Imatinib Mesylate (Gleevec®) for CML Blast Crisis

Abstract & Commentary

Synopsis: Chronic myelogenous leukemia, when it evolves beyond the accelerated phase into blast crisis, becomes refractory to treatment and meaningful responses are few. In 2 recently published reports of phase II studies of imatinib mesylate (Gleevec®) treatment of blast crisis, response rates were 50% or more in each. Furthermore, a small percentage in each study achieved a complete cytogenetic response. Nonetheless, median survival, even for those with responsive disease, remained less than 1 year. They speculate that combinations including Gleevec® and cytotoxic chemotherapy would be a worthy next step in determining optimal management of this difficult malignancy.

Sources: Sawyers CL, et al. Blood. 2002;99:3530-3539; Kantarjian HM, et al. Blood. 2002;99:3547-3553; Goldman J. Blood. 2002;99:3491-3492.

Despite recent remarkable advances in the management of chronic myelogenous leukemia (CML) during the early, chronic phase, when the disease advances to the more advanced phases, treatment successes remain few. There is no standard therapy at this point for blast crisis and treatment has been typically what is used for acute leukemia, including allogeneic bone marrow transplant. Response rates remain low and median survival is 3-6 months.1

In the current issue of Blood, there are 2 papers that report the results of phase II trials of Imatinib mesylate (STI571, Gleevec®) for patients in CML blast crisis. Although only modest improvements in patient survival were observed, there were impressive response rates, more than previously reported for combination chemotherapy.

Sawyers and colleagues describe the results of an international, multi-institutional phase II study in which 260 patients with myeloid-lineage, accelerated phase or blast crisis CML were enrolled. Of these, 239 were confirmed to have myeloid blast crisis (> 30% myeloid blasts in the marrow). Patients were treated with imatinib in daily oral doses of 400 mg or 600 mg and hematologic responses were observed in 52% and sustained hematologic responses (lasting 4 weeks) in 31%, including complete hematologic responses in 8%. For patients with sustained response, the estimated median survival was 10 months and overall median survival was 6.9 months. Nonhematologic adverse events were frequent, but generally mild or moderate.

The second report by Kantarjian and colleagues was that of a single institution’s (M.D. Anderson, Houston, Tex) experience treating CML blast crisis of both myeloid (n = 65) and lymphoid (n = 10) lineage. Doses of imatinib varied from 300 mg to 1000 mg per day.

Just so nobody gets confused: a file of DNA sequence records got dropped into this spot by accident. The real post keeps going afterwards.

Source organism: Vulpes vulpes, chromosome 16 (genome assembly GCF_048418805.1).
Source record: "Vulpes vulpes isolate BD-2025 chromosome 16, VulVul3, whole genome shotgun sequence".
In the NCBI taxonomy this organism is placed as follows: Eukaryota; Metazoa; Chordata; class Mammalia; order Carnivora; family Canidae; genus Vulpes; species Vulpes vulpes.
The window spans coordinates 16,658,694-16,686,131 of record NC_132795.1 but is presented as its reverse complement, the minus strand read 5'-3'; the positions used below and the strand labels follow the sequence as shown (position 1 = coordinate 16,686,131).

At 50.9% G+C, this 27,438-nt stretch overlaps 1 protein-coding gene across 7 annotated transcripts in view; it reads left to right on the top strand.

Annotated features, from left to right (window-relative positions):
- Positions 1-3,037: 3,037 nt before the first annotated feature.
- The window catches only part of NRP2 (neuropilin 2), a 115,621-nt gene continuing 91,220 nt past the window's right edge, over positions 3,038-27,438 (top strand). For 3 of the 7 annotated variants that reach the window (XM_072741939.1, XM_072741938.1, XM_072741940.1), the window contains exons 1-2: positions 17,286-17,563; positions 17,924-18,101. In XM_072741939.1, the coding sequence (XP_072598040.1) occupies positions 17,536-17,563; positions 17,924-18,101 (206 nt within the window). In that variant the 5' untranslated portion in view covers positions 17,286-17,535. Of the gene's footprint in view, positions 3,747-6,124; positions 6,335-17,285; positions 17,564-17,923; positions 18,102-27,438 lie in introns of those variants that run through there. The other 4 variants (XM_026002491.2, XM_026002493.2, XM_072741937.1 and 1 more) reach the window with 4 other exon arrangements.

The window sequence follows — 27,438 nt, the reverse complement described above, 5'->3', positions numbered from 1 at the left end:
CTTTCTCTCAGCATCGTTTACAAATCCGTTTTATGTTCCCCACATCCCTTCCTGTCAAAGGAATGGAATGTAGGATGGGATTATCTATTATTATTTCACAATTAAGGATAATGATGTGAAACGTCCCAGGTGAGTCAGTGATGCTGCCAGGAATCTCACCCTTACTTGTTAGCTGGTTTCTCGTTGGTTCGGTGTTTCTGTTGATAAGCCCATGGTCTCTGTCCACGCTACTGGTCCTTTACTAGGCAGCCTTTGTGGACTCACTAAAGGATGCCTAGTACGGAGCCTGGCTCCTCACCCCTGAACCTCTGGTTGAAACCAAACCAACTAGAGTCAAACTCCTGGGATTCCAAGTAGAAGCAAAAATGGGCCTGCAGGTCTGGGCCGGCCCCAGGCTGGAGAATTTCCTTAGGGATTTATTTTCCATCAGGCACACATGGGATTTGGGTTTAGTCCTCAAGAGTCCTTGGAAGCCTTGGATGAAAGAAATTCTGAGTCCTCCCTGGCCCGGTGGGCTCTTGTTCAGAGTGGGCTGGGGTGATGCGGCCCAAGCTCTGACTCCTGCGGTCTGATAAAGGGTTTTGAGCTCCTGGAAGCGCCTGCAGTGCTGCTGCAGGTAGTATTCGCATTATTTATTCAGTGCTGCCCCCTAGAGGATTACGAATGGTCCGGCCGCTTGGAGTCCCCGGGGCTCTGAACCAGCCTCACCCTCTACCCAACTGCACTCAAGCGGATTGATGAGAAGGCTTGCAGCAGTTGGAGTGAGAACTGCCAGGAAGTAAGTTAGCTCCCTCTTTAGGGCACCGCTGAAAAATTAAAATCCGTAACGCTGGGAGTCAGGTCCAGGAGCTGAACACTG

Similar to the multi-institutional study mentioned above, the overall objective response rate was 52% (39 or 75). The cytogenetic response rate was 16% (12 patients) with 5 patients having complete cytogenetic response. The overall median survival was 6.5 months and the estimated 1-year survival, 22%. Kantarjian et al compared these results to historical controls, also treated at M.D. Anderson, mostly with cytarabine combinations and found imatinib to be both less toxic and more effective.

Comment by William B. Ershler, MD

The Philadelphia chromosome (Ph) is the hallmark of CML and it is a translocation of fragments of chromosome 9 and 22 resulting in the production of the Bcr-Abl fusion protein (p210) which is a constitutively active tyrosine kinase that mediates cellular transformation. The activation of p210 is causally related to the development of CML,2 but progression to the more advanced stages is thought to depend on the development of additional genetic changes, leading to loss of differentiation and a more problematic clinical picture. Thus, as Goldman points out in an accompanying editorial, the impressive responses observed in both studies were contrary to expectations and indicative of either a sustained importance of the Bcr fusion protein despite the accumulation of additional genetic damage, or the broader range of inhibitory activity of this previously considered, highly selective agent.

However, by whatever explanation, imatinib must now be considered an effective (perhaps the most effective) treatment for CML blast crisis. Yet, despite the impressive response rates, survival was budged only minimally. Hopefully, future trials will combine this agent with others to provide a more meaningful enhancement of survival. Also, it remains to be seen whether those treated with imatinib during chronic phase, will benefit from increased dosing or altered schedule when the blast crisis occurs. This, of course, has become a highly relevant question in light of the very common use of this agent early in the course of CML. In fact, even today, it is unlikely that patients will have progressed to blast crisis without an earlier treatment course with Gleevec®.

Dr.Ershler of INOVA Fairfax Hospital Cancer Center, Fairfax, VA, Director, Institute for Advanced Studies in Aging, Washington, D.C.


1. Gacchi S, et al. Cancer. 1999;88:2632-2641.

2. Kelliher MA, et al. Proc Natl Acad Sci USA. 1990;87: 6649-6653.